The New York Times

April 28, 2007

With 32 More Fire Marshals, Plans to Expand Services


With fire deaths down across the city, the decision by Mayor Michael R. Bloomberg to allocate $1.4 million of the city’s 2008 budget for the Fire Department to hire 32 more fire marshals might seem to come at a curious time. But fire union officials say staffing levels will still be low.

News of the financing came on Thursday, with the release of the mayor’s proposed budget.

The city had 6,023 fires last year, one of the lowest numbers in recent history and a marked drop from the early 1980s, when firefighters battled some 13,000 fires a year.

Civilian fire deaths are down sharply, too. According to preliminary figures, 85 people died in fires last year, about one-third of the annual deaths in the late 1980s and well below the high of 310 in 1970.

Still, according to the Fire Department, the city’s fire marshals, who investigate the causes and pathways of fires, have been stretched too thin since 2003, when citywide cutbacks forced the department to whittle its number of fire marshals by half. (Eight firehouses were also closed.) In 2002, before the cuts, there were 211 fire marshals and supervisors working from bases in Manhattan, Brooklyn, Queens and the Bronx.

That figure has since shrunk to 100 marshals and supervisors, and all but one of the bases, the one in Sunset Park, Brooklyn, have been shuttered.

As a result of the cutbacks, fire marshals have done more with less, said Nicholas Scoppetta, the fire commissioner. There were fewer marshals on hand to work overnight shifts. Sometimes after midnight, only one fire marshal crew was available citywide, said Stephen J. Carbone, vice president of the Uniformed Fire Officers Association, the union for Fire Department supervisors.

And because the marshals were based in Brooklyn, it often took them hours to get to fires in other boroughs. The result was a loss of precious time when part of the job of fire marshals is to piece together a fire’s cause by interviewing witnesses, who tend to leave the scene fairly quickly.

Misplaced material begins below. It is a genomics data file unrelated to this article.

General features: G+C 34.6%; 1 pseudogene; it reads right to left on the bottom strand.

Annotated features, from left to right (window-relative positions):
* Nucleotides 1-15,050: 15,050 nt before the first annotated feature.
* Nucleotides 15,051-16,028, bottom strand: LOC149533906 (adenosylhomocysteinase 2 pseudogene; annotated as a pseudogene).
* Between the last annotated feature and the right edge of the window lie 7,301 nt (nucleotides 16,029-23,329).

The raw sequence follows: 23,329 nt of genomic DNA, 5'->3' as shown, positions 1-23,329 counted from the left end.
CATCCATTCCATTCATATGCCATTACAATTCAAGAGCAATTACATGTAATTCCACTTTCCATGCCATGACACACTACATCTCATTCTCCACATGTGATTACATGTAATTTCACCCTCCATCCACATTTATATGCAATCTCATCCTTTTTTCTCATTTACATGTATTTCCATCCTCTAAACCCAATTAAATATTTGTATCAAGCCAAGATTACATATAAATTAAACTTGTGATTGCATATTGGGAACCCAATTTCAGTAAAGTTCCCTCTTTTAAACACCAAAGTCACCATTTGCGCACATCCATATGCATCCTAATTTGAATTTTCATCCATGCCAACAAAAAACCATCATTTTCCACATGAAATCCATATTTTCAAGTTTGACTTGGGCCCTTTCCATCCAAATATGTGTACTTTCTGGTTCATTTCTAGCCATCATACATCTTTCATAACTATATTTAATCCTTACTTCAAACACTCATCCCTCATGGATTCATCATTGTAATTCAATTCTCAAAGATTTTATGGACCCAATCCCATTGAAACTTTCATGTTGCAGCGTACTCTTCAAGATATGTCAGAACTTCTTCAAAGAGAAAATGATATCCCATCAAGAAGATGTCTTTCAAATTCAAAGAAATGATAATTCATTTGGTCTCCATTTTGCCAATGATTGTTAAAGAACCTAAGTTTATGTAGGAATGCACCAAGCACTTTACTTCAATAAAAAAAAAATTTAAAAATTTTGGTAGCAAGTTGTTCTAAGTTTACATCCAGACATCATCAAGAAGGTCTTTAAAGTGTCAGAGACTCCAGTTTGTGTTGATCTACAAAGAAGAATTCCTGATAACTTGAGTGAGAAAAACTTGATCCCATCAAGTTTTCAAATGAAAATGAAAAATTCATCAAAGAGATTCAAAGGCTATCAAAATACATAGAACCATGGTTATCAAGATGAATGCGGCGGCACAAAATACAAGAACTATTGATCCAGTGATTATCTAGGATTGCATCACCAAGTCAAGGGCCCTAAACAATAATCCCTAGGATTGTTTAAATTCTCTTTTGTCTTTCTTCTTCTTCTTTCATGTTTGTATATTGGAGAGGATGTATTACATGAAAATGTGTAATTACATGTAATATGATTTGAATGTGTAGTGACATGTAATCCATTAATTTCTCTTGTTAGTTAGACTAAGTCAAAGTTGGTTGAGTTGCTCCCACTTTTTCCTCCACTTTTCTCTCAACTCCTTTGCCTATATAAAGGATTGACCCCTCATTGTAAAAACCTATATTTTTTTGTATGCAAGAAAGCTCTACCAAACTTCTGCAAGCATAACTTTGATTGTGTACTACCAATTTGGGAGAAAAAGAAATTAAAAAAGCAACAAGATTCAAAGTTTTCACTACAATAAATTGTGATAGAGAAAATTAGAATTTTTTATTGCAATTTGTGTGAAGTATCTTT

Perhaps the most damaging effect of the cuts was that every fire could not be thoroughly investigated. In 2002, marshals conducted full investigations of each of the city’s 6,765 fires, according to Fire Department figures.

Last year, nearly a quarter of the fires could be given only cursory reviews. Fire marshals still went to every fire and thoroughly investigated those thought to be suspicious. But for hundreds of smaller fires, they relied on the assessment of the chief fire officer, the firefighter in charge of tackling a particular blaze, about whether it was suspicious.

Because fire marshals are trained to painstakingly trace the forensics of each fire, they can catch clues of possible arsons that fire chiefs might miss.

Now, with the anticipated addition of 27 fire marshals and five supervisors, the department expects to be able to fully investigate 1,600 more fires a year. It also expects to double the size of the overnight teams, to about a dozen marshals from the current six, and establish a fire marshal command post in Fort Totten, Queens, to service the Bronx, Queens and Manhattan above 110th Street. Having that post is expected to reduce the marshals’ response time to those areas by 20 percent, Mr. Scoppetta said.

News of the financing for fire marshals raised the hackles of police union officials, who have long clamored for the mayor to increase police salaries to make them more competitive.

Patrick J. Lynch, president of the Patrolmen’s Benevolent Association, said that he had no objection to more fire marshals being hired for public safety but that public safety was diminished because hundreds of police officers leave the department annually.

“If the problem isn’t addressed, the N.Y.P.D. will be unable to attract new recruits, and veterans will continue to quit at the rate of about 1,000 a year,” he said.

And while fire union officials welcomed the news, they said more fire marshals would still be needed. In the early 1980s, the department had 400 marshals, as well as a special arson squad, the Red Caps.

“It’s still dramatically below where we were and where we need to be,” said Stephen J. Cassidy, president of the Uniformed Firefighters Association, the firefighters’ union.